Notes

This is an Open Access article distributed under the terms of the Creative Commons Attribution Non-Commercial License (http://creativecommons.org/licenses/by-nc/3.0) which permits unrestricted non-commercial use, distribution, and reproduction in any medium, provided the original work is properly cited.

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Figure 1
Reported imported cases of shigellosis by month for the period 2010–2011. Four records with missing information were excluded from the 2011 data.
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Figure 2
Reported imported cases of shigellosis by species for the period 2010–2011.
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Table 1
Distribution of reported imported cases of shigellosis by gender, age, and occupation, 2010–2011
Both years 2010 2011
Overall 212 (100) 104 (100) 108 (100)
Gender
 Male 77 (36.3) 32 (30.8) 45 (41.7)
 Female 135 (63.7) 72 (74.9) 63 (58.3)
Age (y)
 0–9 9 (4.2) 6 (5.8) 3 (2.8)
 10–19 31 (14.6) 17 (16.3) 14 (13.0)
 20–29 100 (47.2) 44 (42.3) 56 (51.9)
 30–39 16 (7.5) 2 (1.9) 14 (13.0)
 40–49 22 (10.4) 12 (11.5) 10 (9.3)
 50–59 24 (11.3) 19 (18.3) 5 (4.6)
 >60 10 (4.7) 4 (3.8) 6 (5.6)
Occupation
 Student 86 (40.6) 41 (2.4) 45 (41.7)
 Teacher 2 (0.9) 1 (1.0) 1 (0.9)
 Health professional (doctor, nurse, etc.) 2 (0.9) 0 (0.0) 2 (1.9)
 Others 122 (57.5) 62 (8.1) 60 (55.6)
Data are numbers of cases (%).
Table 2
Distribution of reported imported cases of shigellosis according to species, 2010–2011
Both years
2010
2011
Male (%) Female (%) Male (%) Female (%) Male (%) Female (%)
Overall 77 (36.3) 135 (63.7) 32 (30.8) 72 (74.9) 45 (41.7) 63 (58.3)
Shigella sonnei 51 (24.1) 88 (41.5) 16 (15.4) 37 (35.6) 35 (32.4) 51 (47.2)
Shigella flexneri 14 (6.6) 29 (13.7) 9 (8.7) 21 (20.2) 5 (4.6) 8 (7.4)
Shigella boydii 3 (1.4) 1 (0.5) 1 (1.0) 1 (1.0) 2 (1.9) 0 (0.0)
Shigella spp. 6 (2.8) 13 (6.1) 6 (5.8) 13 (12.5) 0 (0.0) 0 (0.0)
Suspected 3 (1.4) 4 (1.9) 0 (0.0) 0 (0.0) 3 (2.8) 4 (3.7)
Data are numbers of cases (%).
Table 3
Distribution of reported imported cases of shigellosis by place, 2010–2011
Province/City Both years 2010 2011
 Overall 212 (100) 104 (100) 108 (100)
 Seoul 60 (28.3) 26 (25.0) 34 (31.5)
 Daegu 12 (5.7) 9 (8.7) 3 (2.8)
 Incheon 15 (7.1) 9 (8.7) 6 (5.6)
 Gwangju 6 (2.8) 2 (1.9) 4 (3.7)
 Daejeon 1 (0.5) 1 (1.0) 0 (0.0)
 Ulsan 8 (3.8) 6 (5.8) 2 (1.9)
 Gyeonggi 49 (23.1) 23 (22.1) 26 (24.1)
 Gangwon 0 (0.0) 0 (0.0) 0 (0.0)
 Chungbuk 3 (1.4) 2 (1.9) 1 (0.9)
 Chungnam 10 (4.7) 1 (1.0) 9 (8.3)
 Jeonbuk 1 (0.5) 1 (1.0) 0 (0.0)
 Jeonnam 7 (3.3) 1 (1.0) 6 (5.6)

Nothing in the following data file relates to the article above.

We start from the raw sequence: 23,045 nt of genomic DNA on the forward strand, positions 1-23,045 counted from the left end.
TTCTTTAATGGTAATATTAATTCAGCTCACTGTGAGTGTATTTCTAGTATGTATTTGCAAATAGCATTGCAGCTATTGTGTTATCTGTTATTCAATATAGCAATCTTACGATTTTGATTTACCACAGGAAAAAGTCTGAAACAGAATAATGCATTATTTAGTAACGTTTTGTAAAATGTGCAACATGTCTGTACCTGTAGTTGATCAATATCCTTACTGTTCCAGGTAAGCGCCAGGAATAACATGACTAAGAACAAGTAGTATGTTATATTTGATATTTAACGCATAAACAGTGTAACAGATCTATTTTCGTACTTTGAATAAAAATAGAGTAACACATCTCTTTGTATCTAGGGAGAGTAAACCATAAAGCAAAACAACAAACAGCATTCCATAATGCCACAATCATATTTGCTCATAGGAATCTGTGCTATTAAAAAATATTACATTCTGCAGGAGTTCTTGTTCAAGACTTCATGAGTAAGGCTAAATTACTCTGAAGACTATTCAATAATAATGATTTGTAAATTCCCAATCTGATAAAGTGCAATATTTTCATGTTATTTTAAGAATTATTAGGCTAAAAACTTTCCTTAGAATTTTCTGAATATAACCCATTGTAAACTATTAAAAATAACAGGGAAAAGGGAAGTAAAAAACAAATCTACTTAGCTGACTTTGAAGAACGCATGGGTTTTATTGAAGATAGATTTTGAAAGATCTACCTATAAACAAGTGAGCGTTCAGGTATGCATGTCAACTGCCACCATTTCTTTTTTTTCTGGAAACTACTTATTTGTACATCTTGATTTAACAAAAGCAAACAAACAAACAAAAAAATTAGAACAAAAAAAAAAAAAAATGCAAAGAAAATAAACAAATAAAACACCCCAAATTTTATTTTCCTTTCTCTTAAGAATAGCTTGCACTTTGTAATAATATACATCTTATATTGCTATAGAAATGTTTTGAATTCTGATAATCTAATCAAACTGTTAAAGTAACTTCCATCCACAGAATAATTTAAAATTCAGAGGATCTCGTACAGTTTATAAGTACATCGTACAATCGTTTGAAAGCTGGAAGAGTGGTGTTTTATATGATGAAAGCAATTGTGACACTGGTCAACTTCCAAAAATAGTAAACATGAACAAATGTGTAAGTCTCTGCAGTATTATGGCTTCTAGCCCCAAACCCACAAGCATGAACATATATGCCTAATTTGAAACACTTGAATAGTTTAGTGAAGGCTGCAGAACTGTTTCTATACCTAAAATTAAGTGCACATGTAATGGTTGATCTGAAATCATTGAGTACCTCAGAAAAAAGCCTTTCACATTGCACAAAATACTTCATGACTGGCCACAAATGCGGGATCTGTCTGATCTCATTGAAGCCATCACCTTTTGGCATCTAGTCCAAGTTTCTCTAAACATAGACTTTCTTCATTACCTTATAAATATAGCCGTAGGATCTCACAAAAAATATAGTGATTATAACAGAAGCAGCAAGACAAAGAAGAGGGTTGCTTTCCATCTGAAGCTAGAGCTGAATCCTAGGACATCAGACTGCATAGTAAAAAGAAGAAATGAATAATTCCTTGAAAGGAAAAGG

Gyeongbuk 3 (1.4) 2 (1.9) 1 (0.9)
 Gyeongnam 17 (8.0) 8 (7.7) 9 (8.3)
 Jeju 2 (0.9) 22 (1.9) 0 (0.0)
Data are numbers of cases (%).
Table 4
Clinical manifestations of imported shigellosis, 2010–2011
Both years 2010 2011
Symptoms
 Fever 112 (52.8) 52 (50.0) 60 (55.6)
 Chill 67 (31.6) 31 (29.8) 36 (33.3)
 Nausea 36 (17.0) 15 (14.4) 21 (19.4)
 Vomiting 44 (20.8) 19 (18.3) 25 (23.1)
 Abdominal pain 116 (54.7) 52 (50.0) 64 (59.3)
 Tenesmus 35 (16.5) 13 (12.5) 22 (20.4)
 Diarrhea 198 (93.4) 95 (91.3) 103 (95.4)
 Weakness 46 (21.7) 24 (23.1) 22 (20.4)
 Headache 29 (13.7) 29 (27.9)
Data are numbers of cases (%).
Headache is not included in the epidemiological investigation from 2011.
Table 5
Distribution of imported cases of shigellosis by duration, type, and the number with diarrhea, 2010–2011
Both years 2010 2011
Duration of diarrhea (d)
 1–5 139 (65.6) 68 (65.4) 71 (65.7)
 6–10 45 (21.2) 22 (21.2) 23 (21.3)
 11–15 2 (0.9) 2 (1.9) 0 (0.0)
 16–20 5 (2.4) 0 (0.0) 5 (4.6)
 21–25 1 (0.5) 0 (0.0) 1 (0.9)
 ≥26 4 (1.9) 1 (1.0) 3 (2.8)
 Unknown 16 (7.5) 11 (10.6) 5 (4.6)
Type of stool
 Yellow stool 143 (67.5) 67 (64.4) 76 (70.4)
 Watery diarrhea 10 (4.7) 4 (3.8) 6 (5.6)
 Mucus stool 14 (6.6) 6 (5.8) 8 (7.4)
 Bloody stool 16 (7.5) 6 (5.8) 10 (9.3)
 Others 7 (3.3) 7 (6.7) 0 (0.0)
 Unknown 22 (10.3) 14 (13.5) 8 (7.4)
Number with diarrhea
 <3 10 (4.7) 2 (1.9) 8 (7.4)
 3–4 21 (9.9) 9 (8.7) 12 (11.1)
 5–7 19 (9.0) 7 (6.7) 12 (11.1)
 8–9 13 (6.1) 8 (7.7) 5 (4.6)
 >10 101 (47.6) 43 (41.3) 58 (53.7)
 Unknown 48 (22.6) 35 (33.7) 13 (12.0)
Data are numbers of cases (%).
Table 6
Distribution of imported cases of Shigella flexneri and Shigella sonnei by type of stool, 2010–2011
Both years 2010 2011
S. flexneri (n = 43)
 Yellow stool 23 (53.5) 16 (53.3) 7 (53.8)
 Watery diarrhea 2 (4.7) 1 (3.3) 1 (7.7)
 Mucus stool 5 (11.6) 4 (13.3) 1 (7.7)
 Melena 9 (20.9) 5 (16.7) 4 (30.8)
 Others 3 (7.0) 3 (10.0)
 Unknown 1 (2.3) 1 (3.3)
S. sonnei (n = 139)
 Yellow stool 106 (76.3) 40 (75.5) 66 (76.7)
 Watery diarrhea 7 (5.0) 3 (5.7) 4 (4.7)
 Mucus stool 7 (5.0) 1 (1.9) 6 (7.0)
 Melena 6 (4.3) 0 (0.0) 6 (7.0)
 Others 3 (2.2) 3 (5.7) 0 (0.0)
 Unknown 10 (7.2) 6 (11.3) 4 (4.7)
Data are numbers of cases (%).
Table 7
Comparison of melena positivity in Shigella flexneri and Shigella sonnei infections (p < 0.05)
S. flexneri S. sonnei p
Melena (+) 9 6 0.0017
Melena (−) 34 133
These figures indicate imported cases of S. flexneri and S. sonnei in Korea during the period 2010–2011.
Table 8
Distribution of imported cases of shigellosis by visiting country, 2010–2011
Visit country Both years 2010 2011
Overall 212 (100) 104 (100) 108 (100)
 Asia Subtotal 208 (98.1) 102 (98.1) 106 (98.1)
Nepal 1 (0.5) 0 (0) 1 (0.9)
Myanmar 2 (0.9) 0 (0) 2 (1.9)
Vietnam 19 (9.0) 14 (13.5) 5 (4.6)
India 46 (21.7) 14 (13.5) 32 (29.6)
Indonesia 18 (8.5) 8 (7.7) 10 (9.3)
Japan 1 (0.5) 0 (0) 1 (0.9)
China 17 (8.0) 9 (8.7) 8 (7.4)
Cambodia 42 (19.8) 12 (11.5) 30 (27.8)
Thailand 2 (0.9) 0 (0) 2 (1.9)
Laos 7 (3.3) 7 (6.7) 0 (0)
Mongolia 11 (5.2) 11 (10.6) 0 (0)
Philippines 38 (17.9) 23 (22.1) 15 (13.9)
Taiwan 4 (1.9) 4 (3.8) 0 (0.0)
 Africa Subtotal 2 (1.0) 1 (1.0) 1 (0.9)
Egypt 1 (0.5) 0 (0) 1 (0.9)
Sudan 1 (0.5) 1 (1.0) 0 (0)
 Americas Subtotal 2 (1.0) 1 (1.0) 1 (0.9)
USA 1 (0.5) 0 (0) 1 (0.9)
Brazil 1 (0.5) 1 (1.0) 0 (0)
Data are numbers of cases (%).